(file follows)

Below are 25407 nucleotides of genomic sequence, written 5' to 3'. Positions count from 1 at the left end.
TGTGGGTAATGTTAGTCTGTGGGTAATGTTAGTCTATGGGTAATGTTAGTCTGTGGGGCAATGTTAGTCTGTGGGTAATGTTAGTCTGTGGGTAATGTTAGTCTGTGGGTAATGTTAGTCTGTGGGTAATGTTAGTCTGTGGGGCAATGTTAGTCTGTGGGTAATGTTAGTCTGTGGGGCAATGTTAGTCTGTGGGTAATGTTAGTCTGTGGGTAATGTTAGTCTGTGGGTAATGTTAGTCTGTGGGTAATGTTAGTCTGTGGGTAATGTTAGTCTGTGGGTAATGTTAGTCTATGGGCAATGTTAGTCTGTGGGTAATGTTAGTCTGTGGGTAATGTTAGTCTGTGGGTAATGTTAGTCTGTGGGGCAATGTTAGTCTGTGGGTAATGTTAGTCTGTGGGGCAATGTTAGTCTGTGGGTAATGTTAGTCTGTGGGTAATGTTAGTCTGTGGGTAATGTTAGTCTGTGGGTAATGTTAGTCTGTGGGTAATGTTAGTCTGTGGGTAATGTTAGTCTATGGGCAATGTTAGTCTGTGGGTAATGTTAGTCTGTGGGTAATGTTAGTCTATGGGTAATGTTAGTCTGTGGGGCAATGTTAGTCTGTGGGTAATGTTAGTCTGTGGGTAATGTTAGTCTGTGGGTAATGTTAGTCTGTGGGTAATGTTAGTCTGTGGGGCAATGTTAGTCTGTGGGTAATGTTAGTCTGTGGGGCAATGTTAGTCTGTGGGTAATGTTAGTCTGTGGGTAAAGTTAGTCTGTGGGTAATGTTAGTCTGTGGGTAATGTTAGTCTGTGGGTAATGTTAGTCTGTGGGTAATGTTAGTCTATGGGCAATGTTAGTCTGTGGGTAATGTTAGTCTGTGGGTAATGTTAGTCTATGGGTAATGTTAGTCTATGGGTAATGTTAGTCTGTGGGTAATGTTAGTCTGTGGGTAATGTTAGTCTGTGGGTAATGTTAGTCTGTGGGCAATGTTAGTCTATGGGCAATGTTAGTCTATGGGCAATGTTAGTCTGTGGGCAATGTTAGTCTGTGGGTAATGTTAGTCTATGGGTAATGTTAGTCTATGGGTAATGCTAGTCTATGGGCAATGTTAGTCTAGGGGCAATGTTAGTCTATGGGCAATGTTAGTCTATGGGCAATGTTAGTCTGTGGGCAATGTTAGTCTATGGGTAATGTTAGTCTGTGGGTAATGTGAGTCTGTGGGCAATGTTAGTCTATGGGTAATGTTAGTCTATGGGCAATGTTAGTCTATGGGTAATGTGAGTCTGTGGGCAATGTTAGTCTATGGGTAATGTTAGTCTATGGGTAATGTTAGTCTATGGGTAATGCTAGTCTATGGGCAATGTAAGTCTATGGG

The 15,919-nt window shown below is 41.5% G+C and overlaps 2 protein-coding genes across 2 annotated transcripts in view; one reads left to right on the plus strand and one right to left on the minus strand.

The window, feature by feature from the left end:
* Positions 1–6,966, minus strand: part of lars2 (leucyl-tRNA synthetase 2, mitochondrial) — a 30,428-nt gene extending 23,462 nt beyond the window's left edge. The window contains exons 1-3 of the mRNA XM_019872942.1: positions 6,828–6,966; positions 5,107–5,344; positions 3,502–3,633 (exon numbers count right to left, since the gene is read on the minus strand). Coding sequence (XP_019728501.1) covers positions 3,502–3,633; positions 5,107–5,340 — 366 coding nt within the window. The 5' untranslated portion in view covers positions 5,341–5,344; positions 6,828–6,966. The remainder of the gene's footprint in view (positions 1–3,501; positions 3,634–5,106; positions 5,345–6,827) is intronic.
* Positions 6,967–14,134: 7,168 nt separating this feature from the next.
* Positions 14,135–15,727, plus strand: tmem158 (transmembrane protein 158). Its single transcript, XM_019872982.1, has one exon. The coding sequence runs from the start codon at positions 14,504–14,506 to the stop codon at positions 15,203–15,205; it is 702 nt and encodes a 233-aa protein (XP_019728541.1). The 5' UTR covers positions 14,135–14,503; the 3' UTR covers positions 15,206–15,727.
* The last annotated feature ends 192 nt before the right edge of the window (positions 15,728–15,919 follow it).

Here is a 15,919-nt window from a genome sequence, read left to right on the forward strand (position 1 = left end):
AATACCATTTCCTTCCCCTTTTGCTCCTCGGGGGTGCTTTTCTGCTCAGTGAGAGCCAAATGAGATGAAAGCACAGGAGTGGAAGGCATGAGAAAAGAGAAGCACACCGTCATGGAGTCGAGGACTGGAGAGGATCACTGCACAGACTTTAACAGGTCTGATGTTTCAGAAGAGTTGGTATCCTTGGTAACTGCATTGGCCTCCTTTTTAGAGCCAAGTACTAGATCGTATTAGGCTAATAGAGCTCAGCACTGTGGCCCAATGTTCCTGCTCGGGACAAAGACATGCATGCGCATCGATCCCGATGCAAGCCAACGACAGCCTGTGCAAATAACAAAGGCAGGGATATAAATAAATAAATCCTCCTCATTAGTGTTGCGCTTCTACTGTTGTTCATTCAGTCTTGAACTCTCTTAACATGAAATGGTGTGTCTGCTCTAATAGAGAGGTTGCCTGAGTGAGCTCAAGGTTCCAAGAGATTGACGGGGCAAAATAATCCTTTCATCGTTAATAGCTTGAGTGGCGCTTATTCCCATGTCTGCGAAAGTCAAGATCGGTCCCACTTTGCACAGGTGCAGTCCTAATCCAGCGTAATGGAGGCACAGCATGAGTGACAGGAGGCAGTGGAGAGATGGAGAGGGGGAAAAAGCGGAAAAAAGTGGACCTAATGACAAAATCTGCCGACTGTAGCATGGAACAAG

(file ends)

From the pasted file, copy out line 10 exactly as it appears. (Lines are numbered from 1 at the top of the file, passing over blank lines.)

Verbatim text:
AATACCATTTCCTTCCCCTTTTGCTCCTCGGGGGTGCTTTTCTGCTCAGTGAGAGCCAAATGAGATGAAAGCACAGGAGTGGAAGGCATGAGAAAAGAGAAGCACACCGTCATGGAGTCGAGGACTGGAGAGGATCACTGCACAGACTTTAACAGGTCTGATGTTTCAGAAGAGTTGGTATCCTTGGTAACTGCATTGGCCTCCTTTTTAGAGCCAAGTACTAGATCGTATTAGGCTAATAGAGCTCAGCACTGTGGCCCAATGTTCCTGCTCGGGACAAAGACATGCATGCGCATCGATCCCGATGCAAGCCAACGACAGCCTGTGCAAATAACAAAGGCAGGGATATAAATAAATAAATCCTCCTCATTAGTGTTGCGCTTCTACTGTTGTTCATTCAGTCTTGAACTCTCTTAACATGAAATGGTGTGTCTGCTCTAATAGAGAGGTTGCCTGAGTGAGCTCAAGGTTCCAAGAGATTGACGGGGCAAAATAATCCTTTCATCGTTAATAGCTTGAGTGGCGCTTATTCCCATGTCTGCGAAAGTCAAGATCGGTCCCACTTTGCACAGGTGCAGTCCTAATCCAGCGTAATGGAGGCACAGCATGAGTGACAGGAGGCAGTGGAGAGATGGAGAGGGGGAAAAAGCGGAAAAAAGTGGACCTAATGACAAAATCTGCCGACTGTAGCATGGAACAAG